Tupolev Tu-154

The Tu-154 is powered by three rear-mounted low-bypass turbofan engines arranged similarly to those of the Boeing 727, but it is slightly larger than its American counterpart. Both the 727 and the Tu-154 use an S-duct for the middle (Number 2) engine. The original model was equipped with Kuznetsov NK-8-2 engines, which were replaced with Soloviev D-30KU-154 in the Tu-154M. All Tu-154 aircraft models have a relatively high thrust-to-weight-ratio which gave excellent performance, at the expense of poorer fuel efficiency. This became an important factor in later decades as fuel costs grew.[citation needed]

The flight deck is fitted with conventional dual yoke control columns. Flight control surfaces are hydraulically operated.

The cabin of the Tu-154, although of the same six-abreast seating layout, gives the impression of an oval interior, with a lower ceiling than is common on Boeing and Airbus airliners. The passenger cabin accommodates 128 passengers in a two-class layout and 164 passengers in single-class layout, and up to 180 passengers in high-density layout. The layout can be modified to what is called a winter version where some seats are taken out and a wardrobe is installed for passenger coats. The passenger doors are smaller than on its Boeing and Airbus counterparts. Luggage space in the overhead compartments is very limited.

Like the Tupolev Tu-134, the Tu-154 has a wing swept back at 35° at the quarter-chord line. The British Hawker Siddeley Trident has the same sweepback angle, while the Boeing 727 has a slightly smaller sweepback angle of 32°. The wing also has anhedral (downward sweep) which is a distinguishing feature of Russian low-wing airliners designed during this era. Most Western low-wing airliners such as the contemporary Boeing 727 have dihedral (upward sweep). The anhedral means that Russian airliners have poor lateral stability compared to their Western counterparts, but also have weaker dutch roll tendencies.

Considerably heavier than its predecessor Soviet-built airliner the Ilyushin Il-18, the Tu-154 was equipped with an oversized landing gear to reduce ground load, enabling it to operate from the same runways. The aircraft has two six-wheel main bogies fitted with large low-pressure tires that retract into pods extending from the trailing edges of the wings (a common Tupolev feature), plus a two-wheel nose gear unit. Soft oleo struts (shock absorbers) provide a much smoother ride on bumpy airfields than most airliners, which only very rarely operate on such poor surfaces.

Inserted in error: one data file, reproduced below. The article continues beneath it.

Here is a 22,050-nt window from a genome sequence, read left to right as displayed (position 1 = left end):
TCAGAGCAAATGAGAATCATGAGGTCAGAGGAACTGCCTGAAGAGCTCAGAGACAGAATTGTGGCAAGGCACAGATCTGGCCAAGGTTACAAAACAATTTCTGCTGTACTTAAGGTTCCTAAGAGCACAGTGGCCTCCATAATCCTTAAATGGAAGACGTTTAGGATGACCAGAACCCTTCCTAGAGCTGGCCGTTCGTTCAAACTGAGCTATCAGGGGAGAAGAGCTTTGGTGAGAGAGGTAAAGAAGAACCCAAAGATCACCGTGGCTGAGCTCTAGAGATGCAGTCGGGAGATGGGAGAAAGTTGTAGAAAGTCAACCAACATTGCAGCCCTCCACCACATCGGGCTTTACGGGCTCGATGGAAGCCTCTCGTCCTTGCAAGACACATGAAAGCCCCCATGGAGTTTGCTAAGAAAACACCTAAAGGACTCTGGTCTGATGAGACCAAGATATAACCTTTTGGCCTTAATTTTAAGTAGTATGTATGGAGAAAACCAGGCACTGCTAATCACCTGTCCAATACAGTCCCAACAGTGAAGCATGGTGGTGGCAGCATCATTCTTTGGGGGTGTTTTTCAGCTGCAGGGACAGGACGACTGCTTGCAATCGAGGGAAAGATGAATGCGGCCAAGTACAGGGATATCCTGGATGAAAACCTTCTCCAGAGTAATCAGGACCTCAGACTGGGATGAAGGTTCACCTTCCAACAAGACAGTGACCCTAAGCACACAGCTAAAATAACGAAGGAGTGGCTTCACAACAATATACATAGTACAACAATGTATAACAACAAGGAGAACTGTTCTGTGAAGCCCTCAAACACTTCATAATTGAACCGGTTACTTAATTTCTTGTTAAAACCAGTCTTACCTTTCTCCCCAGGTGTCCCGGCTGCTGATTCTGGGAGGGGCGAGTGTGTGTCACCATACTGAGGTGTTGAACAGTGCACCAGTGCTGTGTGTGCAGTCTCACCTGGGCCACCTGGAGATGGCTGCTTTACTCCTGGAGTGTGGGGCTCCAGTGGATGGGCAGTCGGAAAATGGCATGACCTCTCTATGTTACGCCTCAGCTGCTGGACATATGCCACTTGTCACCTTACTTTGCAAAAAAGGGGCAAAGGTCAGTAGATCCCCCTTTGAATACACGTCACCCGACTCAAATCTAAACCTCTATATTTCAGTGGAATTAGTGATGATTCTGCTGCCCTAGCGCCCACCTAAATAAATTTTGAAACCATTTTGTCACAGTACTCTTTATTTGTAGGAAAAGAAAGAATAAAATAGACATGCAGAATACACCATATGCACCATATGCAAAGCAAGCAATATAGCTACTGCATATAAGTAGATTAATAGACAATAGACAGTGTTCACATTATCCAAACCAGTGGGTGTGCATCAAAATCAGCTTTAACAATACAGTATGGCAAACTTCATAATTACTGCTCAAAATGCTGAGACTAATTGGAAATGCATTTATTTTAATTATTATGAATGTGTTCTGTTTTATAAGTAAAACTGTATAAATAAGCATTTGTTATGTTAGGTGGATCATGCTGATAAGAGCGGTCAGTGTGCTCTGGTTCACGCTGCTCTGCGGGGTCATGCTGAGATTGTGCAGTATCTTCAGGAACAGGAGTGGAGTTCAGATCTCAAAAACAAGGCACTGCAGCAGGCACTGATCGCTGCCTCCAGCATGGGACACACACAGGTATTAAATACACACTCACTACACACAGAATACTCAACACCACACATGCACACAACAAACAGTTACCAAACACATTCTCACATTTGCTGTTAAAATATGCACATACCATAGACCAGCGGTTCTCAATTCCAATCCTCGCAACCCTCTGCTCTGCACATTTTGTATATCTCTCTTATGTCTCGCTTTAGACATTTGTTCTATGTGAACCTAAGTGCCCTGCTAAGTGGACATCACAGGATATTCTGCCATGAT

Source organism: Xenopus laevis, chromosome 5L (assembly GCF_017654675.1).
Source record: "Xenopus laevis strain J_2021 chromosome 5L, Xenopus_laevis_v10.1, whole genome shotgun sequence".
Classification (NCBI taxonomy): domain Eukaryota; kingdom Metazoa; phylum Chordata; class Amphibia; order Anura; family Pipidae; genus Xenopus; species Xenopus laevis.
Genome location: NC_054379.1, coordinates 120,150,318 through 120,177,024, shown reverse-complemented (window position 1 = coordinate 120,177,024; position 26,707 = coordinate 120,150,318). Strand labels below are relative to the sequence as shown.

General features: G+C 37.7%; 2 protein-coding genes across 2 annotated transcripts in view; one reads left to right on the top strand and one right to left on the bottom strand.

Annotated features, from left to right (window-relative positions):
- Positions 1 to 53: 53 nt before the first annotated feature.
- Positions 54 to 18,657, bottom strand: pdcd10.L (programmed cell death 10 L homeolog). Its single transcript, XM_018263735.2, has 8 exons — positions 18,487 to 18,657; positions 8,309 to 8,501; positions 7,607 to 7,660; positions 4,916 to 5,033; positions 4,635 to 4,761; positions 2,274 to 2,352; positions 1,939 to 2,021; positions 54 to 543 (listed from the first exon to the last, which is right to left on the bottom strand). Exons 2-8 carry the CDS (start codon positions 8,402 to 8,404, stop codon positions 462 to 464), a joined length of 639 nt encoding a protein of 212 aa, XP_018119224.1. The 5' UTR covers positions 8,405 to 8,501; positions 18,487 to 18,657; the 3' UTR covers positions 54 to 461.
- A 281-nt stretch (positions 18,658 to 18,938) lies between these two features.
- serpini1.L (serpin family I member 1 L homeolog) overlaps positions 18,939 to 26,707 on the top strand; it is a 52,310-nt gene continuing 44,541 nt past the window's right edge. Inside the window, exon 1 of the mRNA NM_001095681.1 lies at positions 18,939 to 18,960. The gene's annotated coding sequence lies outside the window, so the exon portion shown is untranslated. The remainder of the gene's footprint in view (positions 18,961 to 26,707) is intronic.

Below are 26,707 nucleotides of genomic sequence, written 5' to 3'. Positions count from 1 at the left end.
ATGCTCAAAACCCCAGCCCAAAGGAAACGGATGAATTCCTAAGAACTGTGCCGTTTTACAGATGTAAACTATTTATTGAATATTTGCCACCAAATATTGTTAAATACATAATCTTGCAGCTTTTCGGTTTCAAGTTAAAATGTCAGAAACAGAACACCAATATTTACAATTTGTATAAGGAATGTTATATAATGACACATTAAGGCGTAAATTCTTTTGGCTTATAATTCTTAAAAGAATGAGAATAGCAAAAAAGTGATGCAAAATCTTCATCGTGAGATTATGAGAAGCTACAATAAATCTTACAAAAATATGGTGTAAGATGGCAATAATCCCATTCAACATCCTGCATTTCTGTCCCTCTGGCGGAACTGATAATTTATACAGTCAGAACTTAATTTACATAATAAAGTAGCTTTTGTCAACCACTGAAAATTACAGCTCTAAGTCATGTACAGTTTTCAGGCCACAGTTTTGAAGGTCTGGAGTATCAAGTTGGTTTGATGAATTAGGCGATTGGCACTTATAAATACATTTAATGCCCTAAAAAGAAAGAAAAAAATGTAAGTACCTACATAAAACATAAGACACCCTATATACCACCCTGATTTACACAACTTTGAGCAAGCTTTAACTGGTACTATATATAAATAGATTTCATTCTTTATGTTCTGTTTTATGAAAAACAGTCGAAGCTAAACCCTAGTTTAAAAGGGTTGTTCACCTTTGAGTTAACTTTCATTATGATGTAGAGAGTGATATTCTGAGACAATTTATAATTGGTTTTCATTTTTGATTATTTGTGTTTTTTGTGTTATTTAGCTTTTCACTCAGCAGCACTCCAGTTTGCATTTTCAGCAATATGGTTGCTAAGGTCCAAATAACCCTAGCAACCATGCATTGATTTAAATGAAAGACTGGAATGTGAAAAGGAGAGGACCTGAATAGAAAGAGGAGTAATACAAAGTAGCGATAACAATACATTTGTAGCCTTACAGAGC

The original requirement was to have a three-person flight crewcaptain, first officer and flight engineer – as opposed to 4/5-person crew on other Soviet airliners. It became evident that a fourth crew member, a navigator, was still needed, and a seat was added on production aircraft, although his workstation was compromised due to the limitations of the original design. Navigators are no longer trained and this profession will become obsolete with the retirement of older Soviet-era planes.

The latest variant (Tu-154M-100, introduced 1998) includes an NVU-B3 Doppler navigation system, a triple autopilot, which provides an automatic ILS approach according to ICAO category II weather minima, an autothrottle, a Doppler drift and speed measure system (DISS), "Kurs-MP" radio navigation suite and others.[citation needed] A stability and control augmentation system improves handling characteristics during manual flight. Modern upgrades normally include a TCAS, GPS and other modern systems, mostly American or EU-made.

Early versions of the Tu-154 cannot be modified to meet the current Stage III noise regulations and are banned from flying where those regulations are in force, such as European Union.


Aeroflot Tu-154A
TAROM Tu-154B-1
Chernomor-Avia Tu-154B-2
Tu-154B-2 of Cubana

Many variants of this airliner have been built. Like its western counterpart, the 727, many of the Tu-154s in service have been hush-kitted, and some converted to freighters.

Tu-154 production started in 1970, while first passenger flight was performed at 9 February 1972. Powered by Kuznetsov NK-8-2 turbofans, it carried 164 passengers. About 42 were built.